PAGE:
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Re: Is the area of the triangle ABC more than 12 sq. units? [#permalink]

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05 May 2013, 01:12

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vinaymimani wrote:

Is the area of the triangle ABC more than 12 sq. units?

I. The GCD of the sides AB and AC is 2.

II. The LCM of the sides AB and AC is 12.

OA and OE after some brainstorming.

A is not sufficient as we will have a Number of AB, AC lengths that can have a GCD of 2. For Eg: 4,6 8,10. For Different AB AC values, the range of the third side will vary.

B is also not sufficient as we will have a number of AB AC lengths that can have LCM 12. For Eg: 4,3 6,12 1,12

If we take A and B together we will have : AB * AC=24. Now if AB and AC are Base and height of the triangle, then we will have the Area as 12. which is not more than 12(as per question)

if we do not have AB and AC Base and height then, AB and AC should be 4 and 6 respectively. That means AC should lie between 2 and 10. If we take AC=8, then using sqrt [s(s-a)(s-b)(s-c)] formula we will have area less than 12. If we have AC =3, then we will have the area nearly 5. IE, always, the area will be less than 12.

There fore the answer should be C. Let me know if that the correct answer

Re: Is the area of the triangle ABC more than 12 sq. units? [#permalink]

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05 May 2013, 02:47

The answer should be E As both the statements speak of only two sides of the triangle. But the area of any triangle with only 2 fixed sides can theoritically have a range between 0 to infinity to 1/2 A x B. Therefore both options should not be sufficient to answer the question.
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Last edited by aceacharya on 05 May 2013, 03:25, edited 1 time in total.

Re: Is the area of the triangle ABC more than 12 sq. units? [#permalink]

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05 May 2013, 02:58

aceacharya wrote:

The answer should be E As both the statements speak of only two sides of the triangle. But the area of any triangle with only 2 fixed sides can theoritically have a range between 0 to infinity. Therefore both options should not be sufficient to answer the question.

Hi aceacharya, this is not quite true.

If you have 2 sides of a triangle (say 6 and 9) the gratest area you can obtain is the case in which those sides form a 90° angle. So in this case the greatest area is 6*9/2=27 (not infinite)

And also the area cannot be 0, otherwise the sides will "overlap" each other and we would have a line => not a triangle.

Hope this clarifies, let me know if you have doubts
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Re: Is the area of the triangle ABC more than 12 sq. units? [#permalink]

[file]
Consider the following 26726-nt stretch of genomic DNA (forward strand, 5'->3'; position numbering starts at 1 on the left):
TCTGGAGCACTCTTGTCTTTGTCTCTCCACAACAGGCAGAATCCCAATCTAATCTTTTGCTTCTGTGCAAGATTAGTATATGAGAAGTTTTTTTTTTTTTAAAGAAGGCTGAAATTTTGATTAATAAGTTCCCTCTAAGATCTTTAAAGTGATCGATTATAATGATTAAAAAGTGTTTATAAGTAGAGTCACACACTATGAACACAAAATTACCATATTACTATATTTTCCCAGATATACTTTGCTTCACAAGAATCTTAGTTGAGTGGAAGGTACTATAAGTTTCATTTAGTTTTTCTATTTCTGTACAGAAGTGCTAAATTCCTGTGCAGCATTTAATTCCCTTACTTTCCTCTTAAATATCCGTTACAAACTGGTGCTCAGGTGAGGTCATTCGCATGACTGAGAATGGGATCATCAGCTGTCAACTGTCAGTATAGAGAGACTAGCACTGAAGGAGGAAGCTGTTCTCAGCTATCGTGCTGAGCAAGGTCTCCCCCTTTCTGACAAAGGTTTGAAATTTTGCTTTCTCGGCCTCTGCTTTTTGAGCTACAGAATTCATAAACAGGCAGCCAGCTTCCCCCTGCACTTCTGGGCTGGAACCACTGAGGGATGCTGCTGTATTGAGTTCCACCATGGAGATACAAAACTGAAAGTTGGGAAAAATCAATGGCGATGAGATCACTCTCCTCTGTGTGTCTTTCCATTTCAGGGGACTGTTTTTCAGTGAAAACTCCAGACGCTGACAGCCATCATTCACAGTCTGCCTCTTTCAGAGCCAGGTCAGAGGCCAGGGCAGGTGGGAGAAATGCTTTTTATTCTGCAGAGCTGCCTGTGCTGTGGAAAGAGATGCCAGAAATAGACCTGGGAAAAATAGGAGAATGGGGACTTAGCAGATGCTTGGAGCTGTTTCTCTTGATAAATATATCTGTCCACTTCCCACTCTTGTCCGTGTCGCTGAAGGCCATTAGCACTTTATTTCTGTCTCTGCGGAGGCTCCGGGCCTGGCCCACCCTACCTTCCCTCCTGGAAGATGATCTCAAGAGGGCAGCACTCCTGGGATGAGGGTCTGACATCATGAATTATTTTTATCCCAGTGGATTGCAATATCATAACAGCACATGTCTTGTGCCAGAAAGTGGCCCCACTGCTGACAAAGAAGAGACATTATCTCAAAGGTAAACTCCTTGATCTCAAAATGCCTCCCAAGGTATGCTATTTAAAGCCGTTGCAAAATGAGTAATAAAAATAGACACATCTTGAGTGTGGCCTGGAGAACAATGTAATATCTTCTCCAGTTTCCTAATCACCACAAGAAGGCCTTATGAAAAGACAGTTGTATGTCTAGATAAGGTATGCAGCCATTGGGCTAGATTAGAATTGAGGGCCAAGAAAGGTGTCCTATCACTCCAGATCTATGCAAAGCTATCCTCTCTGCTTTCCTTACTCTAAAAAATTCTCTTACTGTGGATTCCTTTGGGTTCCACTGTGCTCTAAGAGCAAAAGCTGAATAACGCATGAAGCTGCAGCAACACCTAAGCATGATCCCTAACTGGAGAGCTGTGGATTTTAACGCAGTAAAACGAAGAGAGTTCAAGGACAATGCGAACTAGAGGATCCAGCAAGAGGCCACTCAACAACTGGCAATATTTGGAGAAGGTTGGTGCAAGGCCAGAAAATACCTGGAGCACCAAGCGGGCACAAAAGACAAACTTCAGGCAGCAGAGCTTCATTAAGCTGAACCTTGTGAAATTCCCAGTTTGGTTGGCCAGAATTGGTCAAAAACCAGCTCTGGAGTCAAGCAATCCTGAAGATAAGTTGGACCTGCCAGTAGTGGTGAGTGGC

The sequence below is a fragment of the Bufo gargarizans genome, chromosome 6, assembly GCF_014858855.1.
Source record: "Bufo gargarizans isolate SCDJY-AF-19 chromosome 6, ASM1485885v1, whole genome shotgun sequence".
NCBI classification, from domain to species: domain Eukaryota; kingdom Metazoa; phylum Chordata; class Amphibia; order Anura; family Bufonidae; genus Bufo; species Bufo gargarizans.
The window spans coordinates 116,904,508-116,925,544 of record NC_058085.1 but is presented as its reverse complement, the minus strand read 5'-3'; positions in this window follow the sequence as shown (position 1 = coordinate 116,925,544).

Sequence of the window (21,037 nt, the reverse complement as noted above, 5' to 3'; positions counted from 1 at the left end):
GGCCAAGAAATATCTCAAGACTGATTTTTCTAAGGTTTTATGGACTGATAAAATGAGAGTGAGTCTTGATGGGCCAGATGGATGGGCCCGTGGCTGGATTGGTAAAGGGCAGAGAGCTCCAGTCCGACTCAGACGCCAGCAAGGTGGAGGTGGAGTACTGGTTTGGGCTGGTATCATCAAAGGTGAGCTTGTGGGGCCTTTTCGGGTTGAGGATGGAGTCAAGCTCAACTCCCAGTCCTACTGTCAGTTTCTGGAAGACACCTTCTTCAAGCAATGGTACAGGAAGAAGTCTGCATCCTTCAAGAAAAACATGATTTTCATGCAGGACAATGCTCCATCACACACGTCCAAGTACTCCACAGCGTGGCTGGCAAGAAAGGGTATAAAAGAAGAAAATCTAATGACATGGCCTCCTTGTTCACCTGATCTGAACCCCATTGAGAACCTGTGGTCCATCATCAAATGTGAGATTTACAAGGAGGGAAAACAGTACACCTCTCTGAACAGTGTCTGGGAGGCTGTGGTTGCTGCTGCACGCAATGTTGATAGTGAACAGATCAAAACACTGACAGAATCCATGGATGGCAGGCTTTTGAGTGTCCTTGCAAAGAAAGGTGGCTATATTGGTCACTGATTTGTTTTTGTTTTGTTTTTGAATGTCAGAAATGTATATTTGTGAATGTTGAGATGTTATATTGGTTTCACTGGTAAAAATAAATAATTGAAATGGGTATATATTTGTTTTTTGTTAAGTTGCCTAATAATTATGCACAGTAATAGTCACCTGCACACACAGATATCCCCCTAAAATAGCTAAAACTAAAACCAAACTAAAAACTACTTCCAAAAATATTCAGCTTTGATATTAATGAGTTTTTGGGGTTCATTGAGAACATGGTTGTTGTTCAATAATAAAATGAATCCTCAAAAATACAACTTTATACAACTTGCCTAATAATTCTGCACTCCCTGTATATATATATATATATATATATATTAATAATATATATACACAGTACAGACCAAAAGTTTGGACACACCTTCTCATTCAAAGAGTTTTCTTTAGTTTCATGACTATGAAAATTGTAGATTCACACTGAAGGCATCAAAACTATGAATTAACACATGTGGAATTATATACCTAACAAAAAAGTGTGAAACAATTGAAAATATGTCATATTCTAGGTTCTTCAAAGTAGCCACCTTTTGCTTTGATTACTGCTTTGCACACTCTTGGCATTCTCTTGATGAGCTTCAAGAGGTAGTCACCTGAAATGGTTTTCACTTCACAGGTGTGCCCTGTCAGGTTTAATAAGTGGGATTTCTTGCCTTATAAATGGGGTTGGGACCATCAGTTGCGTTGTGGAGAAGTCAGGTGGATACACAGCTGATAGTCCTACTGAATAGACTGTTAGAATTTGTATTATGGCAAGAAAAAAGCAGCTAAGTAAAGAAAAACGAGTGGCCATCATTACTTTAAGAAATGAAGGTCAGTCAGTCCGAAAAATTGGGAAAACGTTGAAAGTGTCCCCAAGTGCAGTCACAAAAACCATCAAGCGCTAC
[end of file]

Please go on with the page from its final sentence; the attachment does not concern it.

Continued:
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05 May 2013, 03:21

Zarrolou wrote:

aceacharya wrote:

The answer should be E As both the statements speak of only two sides of the triangle. But the area of any triangle with only 2 fixed sides can theoritically have a range between 0 to infinity. Therefore both options should not be sufficient to answer the question.

Hi aceacharya, this is not quite true.

If you have 2 sides of a triangle (say 6 and 9) the gratest area you can obtain is the case in which those sides form a 90° angle. So in this case the greatest area is 6*9/2=27 (not infinite)

And also the area cannot be 0, otherwise the sides will "overlap" each other and we would have a line => not a triangle.

Hope this clarifies, let me know if you have doubts

You're right. My Bad!! The maximum cant be infinity. The min however can tend to zero as the angle between the two tends to zero.
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When you feel like giving up, remember why you held on for so long in the first place.

Re: Is the area of the triangle ABC more than 12 sq. units? [#permalink]

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06 May 2013, 01:30

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This post was BOOKMARKED

OE :

The maximum area of a triangle for two given sides is when these two sides include a right angle.

From F.S 1, we know that GCD =2. All we know is that the sides are of the form 2a and 2b, where a and b are co-primes .Clearly Insufficient, as for different values of a and b, the area might/might not be more than 12 sq.units.

From F.S 2, we know that the LCM is 12. Thus, for sides as 1 and 12, we have the maximum area as\(\frac{1}{2}*1*12\) = 6 sq units, and it is not more than 12 sq.units. However for sides as 6 and 12, the maximum area is\(\frac{1}{2}*6*12\) = 36 sq. units, which is more than 12 sq.units. Insufficient.

Thus, combining both together, AB*BC = GCD*LCM = 2*12 = 24. Now, whatever values the sides take on, the product of the two sides will always be 24. Thus, the maximum area of this triangle =\(\frac{1}{2}*AB*BC\) = 12. Thus, as the maximum area for the given triangle is not more than 12, we have a definitive answer for the question.

Re: Is the area of the triangle ABC more than 12 sq. units? [#permalink]

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01 Nov 2014, 01:07

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